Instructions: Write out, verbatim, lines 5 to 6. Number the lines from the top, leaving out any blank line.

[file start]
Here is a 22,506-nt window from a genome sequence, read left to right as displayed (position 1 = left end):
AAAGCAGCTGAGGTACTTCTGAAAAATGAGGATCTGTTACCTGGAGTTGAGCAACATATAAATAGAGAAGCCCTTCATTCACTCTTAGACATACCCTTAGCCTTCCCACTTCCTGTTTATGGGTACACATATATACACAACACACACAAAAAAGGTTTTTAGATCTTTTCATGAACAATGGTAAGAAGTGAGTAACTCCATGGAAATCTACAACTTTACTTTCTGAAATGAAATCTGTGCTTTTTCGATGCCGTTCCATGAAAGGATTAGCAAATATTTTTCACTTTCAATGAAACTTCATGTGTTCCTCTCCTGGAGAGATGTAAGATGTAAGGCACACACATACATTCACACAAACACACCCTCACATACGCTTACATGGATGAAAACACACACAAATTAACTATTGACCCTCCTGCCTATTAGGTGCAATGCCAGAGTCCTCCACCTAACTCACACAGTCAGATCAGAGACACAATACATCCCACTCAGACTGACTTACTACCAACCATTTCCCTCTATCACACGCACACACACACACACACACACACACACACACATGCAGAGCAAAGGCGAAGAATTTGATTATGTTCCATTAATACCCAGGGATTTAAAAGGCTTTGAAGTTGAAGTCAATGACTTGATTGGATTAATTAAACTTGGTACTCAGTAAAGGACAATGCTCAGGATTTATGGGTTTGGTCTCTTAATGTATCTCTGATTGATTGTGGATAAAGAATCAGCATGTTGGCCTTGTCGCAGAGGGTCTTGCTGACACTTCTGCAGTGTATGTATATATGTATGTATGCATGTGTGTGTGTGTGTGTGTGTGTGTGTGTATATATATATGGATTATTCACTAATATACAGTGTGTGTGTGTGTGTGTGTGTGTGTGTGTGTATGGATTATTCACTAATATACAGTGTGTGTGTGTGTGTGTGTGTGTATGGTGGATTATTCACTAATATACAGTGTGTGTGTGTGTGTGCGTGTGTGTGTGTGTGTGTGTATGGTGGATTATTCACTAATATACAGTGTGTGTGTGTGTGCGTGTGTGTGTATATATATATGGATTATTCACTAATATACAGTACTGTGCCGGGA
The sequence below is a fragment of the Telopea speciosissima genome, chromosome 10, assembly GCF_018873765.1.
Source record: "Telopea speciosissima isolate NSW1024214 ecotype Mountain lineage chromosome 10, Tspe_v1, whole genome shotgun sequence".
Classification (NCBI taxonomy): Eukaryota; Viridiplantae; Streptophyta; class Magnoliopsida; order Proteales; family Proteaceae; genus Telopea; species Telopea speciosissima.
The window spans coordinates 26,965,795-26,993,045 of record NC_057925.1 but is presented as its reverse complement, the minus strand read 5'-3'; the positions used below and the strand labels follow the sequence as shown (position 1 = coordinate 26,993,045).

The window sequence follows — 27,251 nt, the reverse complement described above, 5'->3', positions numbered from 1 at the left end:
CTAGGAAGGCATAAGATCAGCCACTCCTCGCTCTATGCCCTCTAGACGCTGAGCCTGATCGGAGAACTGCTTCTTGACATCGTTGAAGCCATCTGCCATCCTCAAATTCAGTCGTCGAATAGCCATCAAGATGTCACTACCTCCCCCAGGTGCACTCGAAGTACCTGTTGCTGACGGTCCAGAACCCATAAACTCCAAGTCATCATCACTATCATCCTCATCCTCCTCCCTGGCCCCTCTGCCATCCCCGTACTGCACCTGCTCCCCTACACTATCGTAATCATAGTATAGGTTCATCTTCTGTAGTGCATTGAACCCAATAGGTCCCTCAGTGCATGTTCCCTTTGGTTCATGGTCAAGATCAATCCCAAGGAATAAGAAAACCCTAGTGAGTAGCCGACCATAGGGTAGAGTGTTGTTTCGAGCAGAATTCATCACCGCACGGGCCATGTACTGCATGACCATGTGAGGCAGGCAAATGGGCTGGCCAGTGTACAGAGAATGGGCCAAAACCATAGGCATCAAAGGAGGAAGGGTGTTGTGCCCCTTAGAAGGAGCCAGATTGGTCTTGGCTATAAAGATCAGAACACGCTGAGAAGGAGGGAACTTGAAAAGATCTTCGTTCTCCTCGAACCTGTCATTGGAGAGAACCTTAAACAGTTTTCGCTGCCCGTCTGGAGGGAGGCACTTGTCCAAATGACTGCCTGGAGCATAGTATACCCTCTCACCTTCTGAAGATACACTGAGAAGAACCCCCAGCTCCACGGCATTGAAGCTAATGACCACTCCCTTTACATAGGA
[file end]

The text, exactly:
Classification (NCBI taxonomy): Eukaryota; Viridiplantae; Streptophyta; class Magnoliopsida; order Proteales; family Proteaceae; genus Telopea; species Telopea speciosissima.
The window spans coordinates 26,965,795-26,993,045 of record NC_057925.1 but is presented as its reverse complement, the minus strand read 5'-3'; the positions used below and the strand labels follow the sequence as shown (position 1 = coordinate 26,993,045).